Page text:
US20140342693A1 - Sd peer selection and routing - Google Patents

Sd peer selection and routing Download PDF

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Publication number
US20140342693A1
US20140342693A1 US13893897 US201313893897A US2014342693A1 US 20140342693 A1 US20140342693 A1 US 20140342693A1 US 13893897 US13893897 US 13893897 US 201313893897 A US201313893897 A US 201313893897A US 2014342693 A1 US2014342693 A1 US 2014342693A1
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rules
tdf
acr
message
information
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Abandoned
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US13893897
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Matthew Yee
Kugendran Sabaratnam
Shanawaz Shaik
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Alcatel-Lucent SAS
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Alcatel-Lucent Canada Inc
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    • HELECTRICITY
    • H04ELECTRIC COMMUNICATION TECHNIQUE
    • H04MTELEPHONIC COMMUNICATION
    • H04M15/00Arrangements for metering, time-control or time indication ; Metering, charging or billing arrangements for voice wireline or wireless communications, e.g. VoIP
    • H04M15/70Administration or customization aspects; Counter-checking correct charges
    • H04M15/715Activating new subscriber or card
    • HELECTRICITY
    • H04ELECTRIC COMMUNICATION TECHNIQUE
    • H04MTELEPHONIC COMMUNICATION
    • H04M15/00Arrangements for metering, time-control or time indication ; Metering, charging or billing arrangements for voice wireline or wireless communications, e.g. VoIP
    • H04M15/80Rating or billing plans; Tariff determination aspects
    • H04M15/8016Rating or billing plans; Tariff determination aspects based on quality of service [QoS]
    • HELECTRICITY
    • H04ELECTRIC COMMUNICATION TECHNIQUE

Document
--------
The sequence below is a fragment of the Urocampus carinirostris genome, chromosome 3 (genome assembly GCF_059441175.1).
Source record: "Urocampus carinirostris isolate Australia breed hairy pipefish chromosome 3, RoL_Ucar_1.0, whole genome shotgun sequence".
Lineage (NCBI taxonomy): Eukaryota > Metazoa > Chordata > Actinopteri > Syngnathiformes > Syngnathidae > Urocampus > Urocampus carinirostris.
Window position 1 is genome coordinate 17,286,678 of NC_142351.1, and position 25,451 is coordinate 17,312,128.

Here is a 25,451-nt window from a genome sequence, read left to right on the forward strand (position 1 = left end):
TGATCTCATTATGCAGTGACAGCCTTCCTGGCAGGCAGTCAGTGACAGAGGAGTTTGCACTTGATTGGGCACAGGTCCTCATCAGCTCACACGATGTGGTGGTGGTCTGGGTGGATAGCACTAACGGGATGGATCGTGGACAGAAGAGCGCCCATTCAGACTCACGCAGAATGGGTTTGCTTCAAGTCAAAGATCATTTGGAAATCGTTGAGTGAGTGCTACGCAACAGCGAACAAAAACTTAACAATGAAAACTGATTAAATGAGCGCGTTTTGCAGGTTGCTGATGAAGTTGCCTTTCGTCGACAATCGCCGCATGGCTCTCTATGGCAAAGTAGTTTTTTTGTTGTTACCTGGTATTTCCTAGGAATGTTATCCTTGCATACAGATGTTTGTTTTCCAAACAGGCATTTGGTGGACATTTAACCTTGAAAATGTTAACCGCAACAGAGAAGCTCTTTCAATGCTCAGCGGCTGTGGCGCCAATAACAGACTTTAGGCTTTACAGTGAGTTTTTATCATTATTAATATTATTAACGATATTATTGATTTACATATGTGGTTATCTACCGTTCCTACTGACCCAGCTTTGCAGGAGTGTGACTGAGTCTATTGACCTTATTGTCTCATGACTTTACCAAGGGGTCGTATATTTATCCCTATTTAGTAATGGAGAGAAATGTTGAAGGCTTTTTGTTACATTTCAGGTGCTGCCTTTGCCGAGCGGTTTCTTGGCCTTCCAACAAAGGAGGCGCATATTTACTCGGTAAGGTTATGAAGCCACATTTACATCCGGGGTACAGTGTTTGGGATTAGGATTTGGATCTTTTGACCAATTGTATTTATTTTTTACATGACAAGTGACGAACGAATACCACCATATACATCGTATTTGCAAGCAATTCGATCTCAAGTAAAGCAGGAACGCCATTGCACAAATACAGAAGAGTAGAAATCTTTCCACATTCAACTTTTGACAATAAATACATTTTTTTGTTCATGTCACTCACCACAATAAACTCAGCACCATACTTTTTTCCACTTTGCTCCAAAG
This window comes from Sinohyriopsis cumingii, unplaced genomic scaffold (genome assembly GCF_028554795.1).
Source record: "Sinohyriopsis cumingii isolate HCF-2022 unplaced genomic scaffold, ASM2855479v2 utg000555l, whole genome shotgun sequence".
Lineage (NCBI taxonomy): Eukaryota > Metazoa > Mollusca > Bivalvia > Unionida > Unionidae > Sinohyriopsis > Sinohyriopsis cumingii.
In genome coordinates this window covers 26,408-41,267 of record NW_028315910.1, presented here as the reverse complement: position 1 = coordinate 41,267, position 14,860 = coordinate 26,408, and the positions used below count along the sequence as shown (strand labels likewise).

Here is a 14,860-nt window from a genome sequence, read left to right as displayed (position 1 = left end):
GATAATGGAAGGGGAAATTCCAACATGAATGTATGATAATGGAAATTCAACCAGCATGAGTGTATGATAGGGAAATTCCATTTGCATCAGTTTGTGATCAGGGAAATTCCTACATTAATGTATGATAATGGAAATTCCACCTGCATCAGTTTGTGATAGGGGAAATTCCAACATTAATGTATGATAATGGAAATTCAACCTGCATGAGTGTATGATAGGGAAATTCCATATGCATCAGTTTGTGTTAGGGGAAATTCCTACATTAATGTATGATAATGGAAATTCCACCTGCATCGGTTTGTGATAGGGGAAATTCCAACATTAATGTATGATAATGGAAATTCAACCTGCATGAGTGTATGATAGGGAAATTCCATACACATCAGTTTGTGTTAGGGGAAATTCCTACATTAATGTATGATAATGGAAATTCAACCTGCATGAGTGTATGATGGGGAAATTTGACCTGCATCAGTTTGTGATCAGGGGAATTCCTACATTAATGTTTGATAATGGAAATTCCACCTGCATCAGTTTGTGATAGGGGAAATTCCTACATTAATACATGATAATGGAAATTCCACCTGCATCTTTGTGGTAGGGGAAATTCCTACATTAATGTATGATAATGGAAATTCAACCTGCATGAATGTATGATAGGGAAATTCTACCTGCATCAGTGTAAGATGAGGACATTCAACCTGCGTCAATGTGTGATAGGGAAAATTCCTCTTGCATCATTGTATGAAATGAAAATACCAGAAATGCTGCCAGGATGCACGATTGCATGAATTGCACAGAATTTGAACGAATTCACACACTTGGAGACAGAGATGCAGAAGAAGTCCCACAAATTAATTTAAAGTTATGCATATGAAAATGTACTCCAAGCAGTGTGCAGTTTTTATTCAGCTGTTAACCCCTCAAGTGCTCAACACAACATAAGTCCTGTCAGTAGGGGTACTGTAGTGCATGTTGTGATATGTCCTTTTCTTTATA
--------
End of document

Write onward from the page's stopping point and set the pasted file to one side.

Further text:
• H04LTRANSMISSION OF DIGITAL INFORMATION, e.g. TELEGRAPHIC COMMUNICATION
    • H04L12/00Data switching networks
    • H04L12/02Details
    • H04L12/14Metering, charging or billing arrangements specially adapted for data wireline or wireless communications
    • H04L12/1403Architecture for metering, charging or billing
    • H04L12/1407Policy-and-charging control [PCC] architecture
    • HELECTRICITY
    • H04ELECTRIC COMMUNICATION TECHNIQUE
    • H04LTRANSMISSION OF DIGITAL INFORMATION, e.g. TELEGRAPHIC COMMUNICATION
    • H04L41/00Arrangements for maintenance or administration or management of packet switching networks
    • H04L41/08Configuration management of network or network elements
    • H04L41/0893Assignment of logical groupings to network elements; Policy based network management or configuration
    • HELECTRICITY
    • H04ELECTRIC COMMUNICATION TECHNIQUE
    • H04MTELEPHONIC COMMUNICATION
    • H04M15/00Arrangements for metering, time-control or time indication ; Metering, charging or billing arrangements for voice wireline or wireless communications, e.g. VoIP
    • H04M15/83Notification aspects
    • H04M15/85Notification aspects characterised by the type of condition triggering a notification
    • H04M15/852Low balance or limit reached
    • HELECTRICITY
    • H04ELECTRIC COMMUNICATION TECHNIQUE
    • H04MTELEPHONIC COMMUNICATION
    • H04M15/00Arrangements for metering, time-control or time indication ; Metering, charging or billing arrangements for voice wireline or wireless communications, e.g. VoIP
    • H04M15/66Policy and charging system

Abstract

Various exemplary embodiments relate to a method performed by a policy and charging rules node (PCRN), the method including: receiving a RADIUS accounting request (ACR) start message; applying rules by a rules engine in the PCRN to information in the ACR start message to determine a traffic detection function (TDF) to be updated; determining application detection and control (ADC) rules to be applied to the TDF; and transmitting the determined ADC rules to the determined TDF.

Description

    TECHNICAL FIELD
  • Various exemplary embodiments disclosed herein relate generally to communication networks.
  • BACKGROUND
  • As the demand increases for varying types of applications within mobile telecommunications networks, service providers must constantly upgrade their systems in order to reliably provide this expanded functionality. What was once a system designed simply for voice communication has grown into an all-purpose network access point, providing access to a myriad of applications including text messaging, multimedia streaming, and general Internet access. In order to support such applications, providers have built new networks on top of their existing voice networks, leading to a less-than-elegant solution. As seen in second and third generation networks, voice services must be carried over dedicated voice channels and directed toward a circuit-switched core, while other service communications are transmitted according to the Internet Protocol (IP) and directed toward a different, packet-switched core. This led to unique problems regarding application provision, metering and charging, and quality of experience (QoE) assurance.